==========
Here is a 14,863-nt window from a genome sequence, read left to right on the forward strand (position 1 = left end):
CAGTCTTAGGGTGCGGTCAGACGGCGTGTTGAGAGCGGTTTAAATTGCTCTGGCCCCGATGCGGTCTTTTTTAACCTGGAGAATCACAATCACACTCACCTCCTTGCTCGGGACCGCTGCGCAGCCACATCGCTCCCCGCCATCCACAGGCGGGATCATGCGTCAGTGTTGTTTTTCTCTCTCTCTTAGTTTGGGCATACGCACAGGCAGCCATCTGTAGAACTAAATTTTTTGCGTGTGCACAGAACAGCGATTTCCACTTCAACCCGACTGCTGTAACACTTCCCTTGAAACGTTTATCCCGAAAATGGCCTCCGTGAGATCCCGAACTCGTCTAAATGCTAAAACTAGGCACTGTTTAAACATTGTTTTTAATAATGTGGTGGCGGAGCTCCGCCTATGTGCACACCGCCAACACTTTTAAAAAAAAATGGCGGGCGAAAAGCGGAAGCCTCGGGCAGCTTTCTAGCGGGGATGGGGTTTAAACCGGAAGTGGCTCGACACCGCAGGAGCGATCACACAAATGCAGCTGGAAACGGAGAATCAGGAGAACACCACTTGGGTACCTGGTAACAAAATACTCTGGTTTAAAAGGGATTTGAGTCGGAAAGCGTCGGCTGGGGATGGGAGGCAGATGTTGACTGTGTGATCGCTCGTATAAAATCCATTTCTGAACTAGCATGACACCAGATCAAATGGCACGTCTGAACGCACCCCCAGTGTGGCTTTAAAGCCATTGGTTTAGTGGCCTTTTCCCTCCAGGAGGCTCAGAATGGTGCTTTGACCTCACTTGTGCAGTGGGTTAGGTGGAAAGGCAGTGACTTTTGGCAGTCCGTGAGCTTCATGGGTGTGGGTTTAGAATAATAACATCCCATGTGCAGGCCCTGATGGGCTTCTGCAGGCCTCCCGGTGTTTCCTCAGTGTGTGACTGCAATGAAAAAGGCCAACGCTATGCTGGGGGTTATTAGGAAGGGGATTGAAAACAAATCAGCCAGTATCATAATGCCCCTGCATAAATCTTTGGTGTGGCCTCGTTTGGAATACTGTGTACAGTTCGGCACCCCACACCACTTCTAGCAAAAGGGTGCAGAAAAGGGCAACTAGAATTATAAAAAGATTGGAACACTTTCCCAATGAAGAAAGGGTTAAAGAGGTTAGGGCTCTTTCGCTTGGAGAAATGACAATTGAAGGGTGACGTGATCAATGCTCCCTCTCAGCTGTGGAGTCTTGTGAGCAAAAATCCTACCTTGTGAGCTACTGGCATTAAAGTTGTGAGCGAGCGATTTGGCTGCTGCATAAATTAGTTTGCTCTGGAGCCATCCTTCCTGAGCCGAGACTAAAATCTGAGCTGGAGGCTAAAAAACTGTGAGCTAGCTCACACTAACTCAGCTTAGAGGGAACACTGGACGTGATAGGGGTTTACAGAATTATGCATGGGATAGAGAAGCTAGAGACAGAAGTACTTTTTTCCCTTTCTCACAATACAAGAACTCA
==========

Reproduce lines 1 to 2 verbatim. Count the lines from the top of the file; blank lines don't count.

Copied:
Here is a 14,863-nt window from a genome sequence, read left to right on the forward strand (position 1 = left end):
CAGTCTTAGGGTGCGGTCAGACGGCGTGTTGAGAGCGGTTTAAATTGCTCTGGCCCCGATGCGGTCTTTTTTAACCTGGAGAATCACAATCACACTCACCTCCTTGCTCGGGACCGCTGCGCAGCCACATCGCTCCCCGCCATCCACAGGCGGGATCATGCGTCAGTGTTGTTTTTCTCTCTCTCTTAGTTTGGGCATACGCACAGGCAGCCATCTGTAGAACTAAATTTTTTGCGTGTGCACAGAACAGCGATTTCCACTTCAACCCGACTGCTGTAACACTTCCCTTGAAACGTTTATCCCGAAAATGGCCTCCGTGAGATCCCGAACTCGTCTAAATGCTAAAACTAGGCACTGTTTAAACATTGTTTTTAATAATGTGGTGGCGGAGCTCCGCCTATGTGCACACCGCCAACACTTTTAAAAAAAAATGGCGGGCGAAAAGCGGAAGCCTCGGGCAGCTTTCTAGCGGGGATGGGGTTTAAACCGGAAGTGGCTCGACACCGCAGGAGCGATCACACAAATGCAGCTGGAAACGGAGAATCAGGAGAACACCACTTGGGTACCTGGTAACAAAATACTCTGGTTTAAAAGGGATTTGAGTCGGAAAGCGTCGGCTGGGGATGGGAGGCAGATGTTGACTGTGTGATCGCTCGTATAAAATCCATTTCTGAACTAGCATGACACCAGATCAAATGGCACGTCTGAACGCACCCCCAGTGTGGCTTTAAAGCCATTGGTTTAGTGGCCTTTTCCCTCCAGGAGGCTCAGAATGGTGCTTTGACCTCACTTGTGCAGTGGGTTAGGTGGAAAGGCAGTGACTTTTGGCAGTCCGTGAGCTTCATGGGTGTGGGTTTAGAATAATAACATCCCATGTGCAGGCCCTGATGGGCTTCTGCAGGCCTCCCGGTGTTTCCTCAGTGTGTGACTGCAATGAAAAAGGCCAACGCTATGCTGGGGGTTATTAGGAAGGGGATTGAAAACAAATCAGCCAGTATCATAATGCCCCTGCATAAATCTTTGGTGTGGCCTCGTTTGGAATACTGTGTACAGTTCGGCACCCCACACCACTTCTAGCAAAAGGGTGCAGAAAAGGGCAACTAGAATTATAAAAAGATTGGAACACTTTCCCAATGAAGAAAGGGTTAAAGAGGTTAGGGCTCTTTCGCTTGGAGAAATGACAATTGAAGGGTGACGTGATCAATGCTCCCTCTCAGCTGTGGAGTCTTGTGAGCAAAAATCCTACCTTGTGAGCTACTGGCATTAAAGTTGTGAGCGAGCGATTTGGCTGCTGCATAAATTAGTTTGCTCTGGAGCCATCCTTCCTGAGCCGAGACTAAAATCTGAGCTGGAGGCTAAAAAACTGTGAGCTAGCTCACACTAACTCAGCTTAGAGGGAACACTGGACGTGATAGGGGTTTACAGAATTATGCATGGGATAGAGAAGCTAGAGACAGAAGTACTTTTTTCCCTTTCTCACAATACAAGAACTCA